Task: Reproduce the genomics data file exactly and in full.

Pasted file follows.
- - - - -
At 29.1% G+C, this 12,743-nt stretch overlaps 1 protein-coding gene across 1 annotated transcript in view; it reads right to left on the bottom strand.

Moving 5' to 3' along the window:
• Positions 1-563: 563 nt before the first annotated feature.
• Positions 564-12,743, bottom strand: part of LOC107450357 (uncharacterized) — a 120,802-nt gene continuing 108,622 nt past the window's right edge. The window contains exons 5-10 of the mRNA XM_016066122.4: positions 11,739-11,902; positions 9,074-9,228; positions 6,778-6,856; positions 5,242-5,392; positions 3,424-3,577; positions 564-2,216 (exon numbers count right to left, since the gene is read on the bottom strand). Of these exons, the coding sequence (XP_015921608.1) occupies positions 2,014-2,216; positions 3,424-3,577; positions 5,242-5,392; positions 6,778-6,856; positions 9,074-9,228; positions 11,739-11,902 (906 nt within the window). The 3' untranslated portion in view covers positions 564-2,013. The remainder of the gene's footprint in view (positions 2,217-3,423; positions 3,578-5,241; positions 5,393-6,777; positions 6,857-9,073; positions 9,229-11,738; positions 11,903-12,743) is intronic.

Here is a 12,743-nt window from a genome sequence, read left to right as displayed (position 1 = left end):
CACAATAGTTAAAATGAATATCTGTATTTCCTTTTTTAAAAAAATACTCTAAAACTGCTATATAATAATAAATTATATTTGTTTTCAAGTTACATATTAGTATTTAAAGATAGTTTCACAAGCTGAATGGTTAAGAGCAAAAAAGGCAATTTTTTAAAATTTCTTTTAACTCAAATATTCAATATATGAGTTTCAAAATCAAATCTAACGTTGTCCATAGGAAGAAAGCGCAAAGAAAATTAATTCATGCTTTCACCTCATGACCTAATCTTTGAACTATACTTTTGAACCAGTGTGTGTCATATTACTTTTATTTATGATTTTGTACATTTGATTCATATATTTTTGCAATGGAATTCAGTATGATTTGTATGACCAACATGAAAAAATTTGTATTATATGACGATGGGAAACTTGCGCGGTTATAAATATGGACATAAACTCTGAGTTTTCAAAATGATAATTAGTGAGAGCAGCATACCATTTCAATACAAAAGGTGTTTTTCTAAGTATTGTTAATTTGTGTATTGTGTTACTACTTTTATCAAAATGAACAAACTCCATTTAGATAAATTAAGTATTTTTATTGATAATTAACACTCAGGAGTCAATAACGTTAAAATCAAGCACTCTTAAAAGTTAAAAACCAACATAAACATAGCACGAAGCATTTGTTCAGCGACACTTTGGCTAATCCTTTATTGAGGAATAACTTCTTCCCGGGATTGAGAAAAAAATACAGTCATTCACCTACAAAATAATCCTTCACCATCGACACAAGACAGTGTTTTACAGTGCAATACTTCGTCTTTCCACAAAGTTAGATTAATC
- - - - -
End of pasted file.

At 29.1% G+C, this 12,743-nt stretch overlaps 1 protein-coding gene across 1 annotated transcript in view; it reads right to left on the bottom strand.

Moving 5' to 3' along the window:
• Positions 1-563: 563 nt before the first annotated feature.
• Positions 564-12,743, bottom strand: part of LOC107450357 (uncharacterized) — a 120,802-nt gene continuing 108,622 nt past the window's right edge. The window contains exons 5-10 of the mRNA XM_016066122.4: positions 11,739-11,902; positions 9,074-9,228; positions 6,778-6,856; positions 5,242-5,392; positions 3,424-3,577; positions 564-2,216 (exon numbers count right to left, since the gene is read on the bottom strand). Of these exons, the coding sequence (XP_015921608.1) occupies positions 2,014-2,216; positions 3,424-3,577; positions 5,242-5,392; positions 6,778-6,856; positions 9,074-9,228; positions 11,739-11,902 (906 nt within the window). The 3' untranslated portion in view covers positions 564-2,013. The remainder of the gene's footprint in view (positions 2,217-3,423; positions 3,578-5,241; positions 5,393-6,777; positions 6,857-9,073; positions 9,229-11,738; positions 11,903-12,743) is intronic.

Here is a 12,743-nt window from a genome sequence, read left to right as displayed (position 1 = left end):
CACAATAGTTAAAATGAATATCTGTATTTCCTTTTTTAAAAAAATACTCTAAAACTGCTATATAATAATAAATTATATTTGTTTTCAAGTTACATATTAGTATTTAAAGATAGTTTCACAAGCTGAATGGTTAAGAGCAAAAAAGGCAATTTTTTAAAATTTCTTTTAACTCAAATATTCAATATATGAGTTTCAAAATCAAATCTAACGTTGTCCATAGGAAGAAAGCGCAAAGAAAATTAATTCATGCTTTCACCTCATGACCTAATCTTTGAACTATACTTTTGAACCAGTGTGTGTCATATTACTTTTATTTATGATTTTGTACATTTGATTCATATATTTTTGCAATGGAATTCAGTATGATTTGTATGACCAACATGAAAAAATTTGTATTATATGACGATGGGAAACTTGCGCGGTTATAAATATGGACATAAACTCTGAGTTTTCAAAATGATAATTAGTGAGAGCAGCATACCATTTCAATACAAAAGGTGTTTTTCTAAGTATTGTTAATTTGTGTATTGTGTTACTACTTTTATCAAAATGAACAAACTCCATTTAGATAAATTAAGTATTTTTATTGATAATTAACACTCAGGAGTCAATAACGTTAAAATCAAGCACTCTTAAAAGTTAAAAACCAACATAAACATAGCACGAAGCATTTGTTCAGCGACACTTTGGCTAATCCTTTATTGAGGAATAACTTCTTCCCGGGATTGAGAAAAAAATACAGTCATTCACCTACAAAATAATCCTTCACCATCGACACAAGACAGTGTTTTACAGTGCAATACTTCGTCTTTCCACAAAGTTAGATTAATC